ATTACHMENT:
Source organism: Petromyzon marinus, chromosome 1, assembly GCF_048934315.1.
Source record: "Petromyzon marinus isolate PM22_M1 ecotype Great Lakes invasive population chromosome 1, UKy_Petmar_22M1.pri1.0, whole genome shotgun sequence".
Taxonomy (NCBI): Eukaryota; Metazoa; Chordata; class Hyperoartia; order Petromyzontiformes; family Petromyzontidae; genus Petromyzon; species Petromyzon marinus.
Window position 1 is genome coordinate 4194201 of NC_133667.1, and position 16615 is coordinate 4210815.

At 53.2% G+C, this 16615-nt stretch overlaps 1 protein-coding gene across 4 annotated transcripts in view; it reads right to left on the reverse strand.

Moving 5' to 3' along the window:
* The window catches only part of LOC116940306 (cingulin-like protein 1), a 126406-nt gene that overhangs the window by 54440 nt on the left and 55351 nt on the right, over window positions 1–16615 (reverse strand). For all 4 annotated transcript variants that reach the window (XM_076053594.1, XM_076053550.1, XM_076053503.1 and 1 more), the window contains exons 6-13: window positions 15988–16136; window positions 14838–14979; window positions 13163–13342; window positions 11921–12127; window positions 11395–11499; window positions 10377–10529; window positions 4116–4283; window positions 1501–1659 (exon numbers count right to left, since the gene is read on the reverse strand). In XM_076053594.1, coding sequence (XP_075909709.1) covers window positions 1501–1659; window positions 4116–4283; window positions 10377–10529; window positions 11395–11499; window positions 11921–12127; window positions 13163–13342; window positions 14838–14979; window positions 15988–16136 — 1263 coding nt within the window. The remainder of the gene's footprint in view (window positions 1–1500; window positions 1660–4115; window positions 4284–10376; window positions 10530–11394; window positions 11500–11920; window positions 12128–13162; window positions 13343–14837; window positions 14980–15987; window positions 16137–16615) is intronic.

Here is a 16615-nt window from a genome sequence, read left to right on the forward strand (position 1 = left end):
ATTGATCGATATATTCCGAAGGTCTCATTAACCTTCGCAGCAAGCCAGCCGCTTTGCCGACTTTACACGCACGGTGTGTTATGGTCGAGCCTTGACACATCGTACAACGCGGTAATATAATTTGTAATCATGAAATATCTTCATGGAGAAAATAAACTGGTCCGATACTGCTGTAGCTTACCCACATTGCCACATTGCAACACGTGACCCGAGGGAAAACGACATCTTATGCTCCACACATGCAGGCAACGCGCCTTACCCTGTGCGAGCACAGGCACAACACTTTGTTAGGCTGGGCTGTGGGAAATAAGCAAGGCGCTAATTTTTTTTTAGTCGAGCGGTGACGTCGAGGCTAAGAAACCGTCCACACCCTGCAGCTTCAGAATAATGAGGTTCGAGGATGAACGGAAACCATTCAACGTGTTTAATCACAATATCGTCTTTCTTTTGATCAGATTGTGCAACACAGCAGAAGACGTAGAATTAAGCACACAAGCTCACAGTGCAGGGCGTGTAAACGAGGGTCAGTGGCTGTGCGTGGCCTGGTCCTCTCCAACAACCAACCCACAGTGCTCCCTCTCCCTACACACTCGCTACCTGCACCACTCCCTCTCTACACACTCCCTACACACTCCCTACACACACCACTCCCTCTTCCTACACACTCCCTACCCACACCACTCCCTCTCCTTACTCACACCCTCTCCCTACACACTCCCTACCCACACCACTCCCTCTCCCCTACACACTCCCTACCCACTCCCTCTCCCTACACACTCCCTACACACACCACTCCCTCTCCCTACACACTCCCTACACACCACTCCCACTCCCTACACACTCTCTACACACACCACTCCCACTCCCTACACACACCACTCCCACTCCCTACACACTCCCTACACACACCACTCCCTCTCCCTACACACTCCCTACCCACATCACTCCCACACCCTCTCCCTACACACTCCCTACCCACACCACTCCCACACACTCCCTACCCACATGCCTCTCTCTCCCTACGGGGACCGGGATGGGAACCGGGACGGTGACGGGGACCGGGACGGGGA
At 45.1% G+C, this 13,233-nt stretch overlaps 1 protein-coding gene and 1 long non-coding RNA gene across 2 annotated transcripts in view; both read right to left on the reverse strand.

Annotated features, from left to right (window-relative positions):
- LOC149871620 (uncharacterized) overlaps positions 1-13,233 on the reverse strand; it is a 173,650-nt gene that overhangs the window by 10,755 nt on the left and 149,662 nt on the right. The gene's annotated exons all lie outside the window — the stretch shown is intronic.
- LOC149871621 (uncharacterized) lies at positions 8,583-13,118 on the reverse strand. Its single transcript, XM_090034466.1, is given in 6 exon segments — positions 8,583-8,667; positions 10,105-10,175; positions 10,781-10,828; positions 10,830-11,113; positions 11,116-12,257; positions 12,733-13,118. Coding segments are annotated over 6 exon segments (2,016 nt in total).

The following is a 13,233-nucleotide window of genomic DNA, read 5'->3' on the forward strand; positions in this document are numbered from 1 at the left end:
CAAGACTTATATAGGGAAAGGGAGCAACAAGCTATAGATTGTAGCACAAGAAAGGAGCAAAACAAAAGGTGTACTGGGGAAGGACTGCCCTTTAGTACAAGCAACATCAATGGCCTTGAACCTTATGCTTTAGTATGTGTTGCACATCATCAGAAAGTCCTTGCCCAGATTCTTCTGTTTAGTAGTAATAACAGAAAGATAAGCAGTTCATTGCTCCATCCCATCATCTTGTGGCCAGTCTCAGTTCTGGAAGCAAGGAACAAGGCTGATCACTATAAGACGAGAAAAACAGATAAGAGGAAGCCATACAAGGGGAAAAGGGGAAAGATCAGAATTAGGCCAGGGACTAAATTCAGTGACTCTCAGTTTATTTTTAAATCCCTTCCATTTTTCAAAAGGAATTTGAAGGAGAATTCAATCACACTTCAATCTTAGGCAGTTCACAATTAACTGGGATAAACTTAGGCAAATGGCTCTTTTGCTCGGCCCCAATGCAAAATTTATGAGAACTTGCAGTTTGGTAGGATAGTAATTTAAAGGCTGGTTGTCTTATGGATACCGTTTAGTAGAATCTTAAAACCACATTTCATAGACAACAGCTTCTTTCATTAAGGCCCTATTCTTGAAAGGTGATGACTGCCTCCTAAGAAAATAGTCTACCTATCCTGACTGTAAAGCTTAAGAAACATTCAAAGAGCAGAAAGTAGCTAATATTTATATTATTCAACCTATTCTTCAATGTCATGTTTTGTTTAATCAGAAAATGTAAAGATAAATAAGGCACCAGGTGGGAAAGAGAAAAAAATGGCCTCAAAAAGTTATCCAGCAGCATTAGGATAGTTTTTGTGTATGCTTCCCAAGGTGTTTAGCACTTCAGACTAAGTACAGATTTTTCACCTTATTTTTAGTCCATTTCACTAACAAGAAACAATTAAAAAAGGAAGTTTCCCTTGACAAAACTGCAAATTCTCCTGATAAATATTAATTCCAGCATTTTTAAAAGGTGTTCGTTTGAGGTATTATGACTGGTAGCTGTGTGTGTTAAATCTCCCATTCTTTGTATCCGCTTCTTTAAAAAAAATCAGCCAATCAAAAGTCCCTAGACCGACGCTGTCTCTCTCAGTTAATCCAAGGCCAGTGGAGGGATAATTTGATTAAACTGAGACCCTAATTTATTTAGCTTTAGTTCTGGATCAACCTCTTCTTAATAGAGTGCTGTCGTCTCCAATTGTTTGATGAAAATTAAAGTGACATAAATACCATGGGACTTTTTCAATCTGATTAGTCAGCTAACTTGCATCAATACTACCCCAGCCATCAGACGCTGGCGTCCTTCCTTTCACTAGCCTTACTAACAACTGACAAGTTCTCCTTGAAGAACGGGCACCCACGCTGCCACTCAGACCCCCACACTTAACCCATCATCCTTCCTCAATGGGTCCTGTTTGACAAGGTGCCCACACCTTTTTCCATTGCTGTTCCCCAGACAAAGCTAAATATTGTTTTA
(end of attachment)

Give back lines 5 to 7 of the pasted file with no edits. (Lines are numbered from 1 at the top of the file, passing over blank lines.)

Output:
At 53.2% G+C, this 16615-nt stretch overlaps 1 protein-coding gene across 4 annotated transcripts in view; it reads right to left on the reverse strand.

Moving 5' to 3' along the window:
* The window catches only part of LOC116940306 (cingulin-like protein 1), a 126406-nt gene that overhangs the window by 54440 nt on the left and 55351 nt on the right, over window positions 1–16615 (reverse strand). For all 4 annotated transcript variants that reach the window (XM_076053594.1, XM_076053550.1, XM_076053503.1 and 1 more), the window contains exons 6-13: window positions 15988–16136; window positions 14838–14979; window positions 13163–13342; window positions 11921–12127; window positions 11395–11499; window positions 10377–10529; window positions 4116–4283; window positions 1501–1659 (exon numbers count right to left, since the gene is read on the reverse strand). In XM_076053594.1, coding sequence (XP_075909709.1) covers window positions 1501–1659; window positions 4116–4283; window positions 10377–10529; window positions 11395–11499; window positions 11921–12127; window positions 13163–13342; window positions 14838–14979; window positions 15988–16136 — 1263 coding nt within the window. The remainder of the gene's footprint in view (window positions 1–1500; window positions 1660–4115; window positions 4284–10376; window positions 10530–11394; window positions 11500–11920; window positions 12128–13162; window positions 13343–14837; window positions 14980–15987; window positions 16137–16615) is intronic.